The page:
11th Jul2014

‘Wacom Intuos Creative Stylus’ Review

by Phil Wheat

Wacom-Intuos-Creative-Stylus

Have you tried drawing neatly on an iPad with chubby man-fingers? No? Well let me tell you it’s not easy. As a designer I often have to use tablets and stylus’ in my creative pursuits and I’ve experienced all manner of different makes and models – some good, a lot of bad – from a myriad of different companies. So when we’re offered the opportunity to review ANY new tablet or stylus I jump at the chance. After all the very next stylus I review could be the one product that fulfils all my drawing and writing needs – ideally furthering the touch experience and adding a LOT more accuracy…

Wacom, the go-to company when it comes to graphics tablets, have expanded their range of stylus’ considerably since we first reviewed the Bamboo Stylus a few years ago – and with the Intuos Creative Stylus, unlike previous iterations of their iPad stylus products, Wacom move into the “professional” market rather sticking to the consumer-led styli we’ve previously seen, aiming this product squarely at artist and design professionals, hence the higher price tag and myriad of superior features.

The top half of the stylus is made of brushed aluminium and is available in black or blue, with the bottom covered in a black soft touch grip, making it very comfortable to hold for extended periods. The stylus is pressure-sensitive so you can simulate pen and brush strokes in paint apps such as Photoshop, you can also customise the available buttons – which is great for easy access to commands such as undo, or for switching quickly to the eraser rather than pen (all software dependent of course). I did have a small issue with the sensitivity of the buttons, often clicking them with the slightest touch when I didn’t actually mean to – although that could be a case of heavy-handedness on my part.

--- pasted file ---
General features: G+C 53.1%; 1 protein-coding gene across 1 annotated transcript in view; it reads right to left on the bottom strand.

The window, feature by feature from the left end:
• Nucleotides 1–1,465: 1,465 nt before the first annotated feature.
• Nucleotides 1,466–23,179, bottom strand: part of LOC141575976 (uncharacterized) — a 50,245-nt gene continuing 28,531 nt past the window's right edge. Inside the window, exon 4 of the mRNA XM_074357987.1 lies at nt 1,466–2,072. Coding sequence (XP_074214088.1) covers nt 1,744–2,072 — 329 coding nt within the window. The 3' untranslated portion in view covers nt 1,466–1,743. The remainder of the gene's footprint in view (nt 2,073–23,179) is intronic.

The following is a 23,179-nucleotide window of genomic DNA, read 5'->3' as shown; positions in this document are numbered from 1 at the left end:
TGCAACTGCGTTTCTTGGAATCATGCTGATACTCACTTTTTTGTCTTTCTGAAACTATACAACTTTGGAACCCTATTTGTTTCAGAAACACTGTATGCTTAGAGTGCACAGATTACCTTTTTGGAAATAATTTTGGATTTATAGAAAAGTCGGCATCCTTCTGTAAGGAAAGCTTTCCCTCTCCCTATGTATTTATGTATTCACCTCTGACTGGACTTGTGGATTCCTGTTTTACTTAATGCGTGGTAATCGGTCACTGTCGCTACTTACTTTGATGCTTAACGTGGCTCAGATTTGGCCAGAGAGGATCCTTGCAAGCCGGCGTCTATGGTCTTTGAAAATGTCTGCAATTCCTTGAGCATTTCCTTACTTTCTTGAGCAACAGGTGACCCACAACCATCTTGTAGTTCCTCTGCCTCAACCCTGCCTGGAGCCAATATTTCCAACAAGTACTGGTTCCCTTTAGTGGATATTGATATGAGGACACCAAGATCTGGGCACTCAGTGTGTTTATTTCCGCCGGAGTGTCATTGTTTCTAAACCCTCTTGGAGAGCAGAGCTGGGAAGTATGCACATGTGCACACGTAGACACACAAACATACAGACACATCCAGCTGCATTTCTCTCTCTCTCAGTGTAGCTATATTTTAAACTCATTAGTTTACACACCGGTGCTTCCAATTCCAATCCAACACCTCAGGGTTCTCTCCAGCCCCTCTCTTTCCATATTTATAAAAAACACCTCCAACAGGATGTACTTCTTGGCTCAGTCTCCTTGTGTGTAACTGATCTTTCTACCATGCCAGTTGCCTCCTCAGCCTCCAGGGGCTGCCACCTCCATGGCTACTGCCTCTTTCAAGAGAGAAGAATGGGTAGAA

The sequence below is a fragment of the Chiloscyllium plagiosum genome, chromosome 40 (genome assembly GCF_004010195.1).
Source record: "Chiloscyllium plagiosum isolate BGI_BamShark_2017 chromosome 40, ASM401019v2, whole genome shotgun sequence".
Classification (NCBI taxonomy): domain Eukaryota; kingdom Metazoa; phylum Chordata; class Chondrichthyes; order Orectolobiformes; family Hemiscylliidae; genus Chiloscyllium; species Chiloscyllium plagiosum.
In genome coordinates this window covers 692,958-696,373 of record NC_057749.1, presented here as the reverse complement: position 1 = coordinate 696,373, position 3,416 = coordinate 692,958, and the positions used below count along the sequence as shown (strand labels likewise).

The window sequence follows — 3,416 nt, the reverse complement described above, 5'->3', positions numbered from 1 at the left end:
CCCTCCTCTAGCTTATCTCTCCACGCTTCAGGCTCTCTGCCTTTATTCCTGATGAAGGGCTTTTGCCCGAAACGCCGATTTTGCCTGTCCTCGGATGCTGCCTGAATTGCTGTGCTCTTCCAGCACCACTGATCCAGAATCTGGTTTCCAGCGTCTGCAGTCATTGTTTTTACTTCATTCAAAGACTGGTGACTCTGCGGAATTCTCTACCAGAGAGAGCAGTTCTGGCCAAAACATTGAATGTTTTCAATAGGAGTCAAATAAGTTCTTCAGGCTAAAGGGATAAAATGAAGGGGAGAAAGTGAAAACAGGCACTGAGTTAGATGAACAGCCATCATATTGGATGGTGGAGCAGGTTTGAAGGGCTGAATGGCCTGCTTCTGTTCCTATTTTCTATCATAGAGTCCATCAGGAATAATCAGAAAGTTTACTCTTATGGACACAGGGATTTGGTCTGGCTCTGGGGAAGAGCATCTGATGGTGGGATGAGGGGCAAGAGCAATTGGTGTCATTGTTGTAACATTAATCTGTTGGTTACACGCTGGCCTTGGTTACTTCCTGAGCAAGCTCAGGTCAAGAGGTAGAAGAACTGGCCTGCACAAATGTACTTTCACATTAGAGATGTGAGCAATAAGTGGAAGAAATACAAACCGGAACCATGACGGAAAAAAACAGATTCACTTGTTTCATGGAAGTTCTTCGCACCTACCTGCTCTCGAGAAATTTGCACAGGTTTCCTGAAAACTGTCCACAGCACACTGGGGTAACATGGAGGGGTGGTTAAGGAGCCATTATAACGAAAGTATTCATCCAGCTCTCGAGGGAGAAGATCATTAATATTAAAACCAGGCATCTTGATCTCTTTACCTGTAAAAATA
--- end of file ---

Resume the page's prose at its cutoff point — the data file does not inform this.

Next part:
According to Wacom, the Intuos Creative Stylus offers 2,048 levels of pressure sensitivity – to a layman like myself what that means is a stutter free smooth stroke that transitions between pen pressures *almost* as naturally as traditional pen and paper. Although if your as heavy handed as me it might take some “training” to hit lighter strokes. At one point I was trying so hard to not put too much pressure on the nib that I didn’t actually register any strokes on screen!

Compatible with all Retina-display iPads (3rd and 4th gen) and the iPad mini, I had no issue pairing the stylus with my 3rd gen iPad via Bluetooth and the connection was a sturdy as a rock. And unlike Apple’s Magic Mouse, which eats battery power on prolonged use, the battery in the Wacom stylus seems to take a licking and keep on ticking – after playing around with the device for a week I had hardly made a dent in the battery power.

Team the Intuos Creative Stylus with Wacom’s Bamboo Paper App (the Intuos is apparently also compatible with other apps from the likes of Adobe and Autodesk, see the full list here) and you have one superb visual tool that expands the capabilities of the iPad for professional and casual users alike.

The Wacom Intuos Creative Stylus retails for £84.99 RRP. It’s available now from Wacom.com

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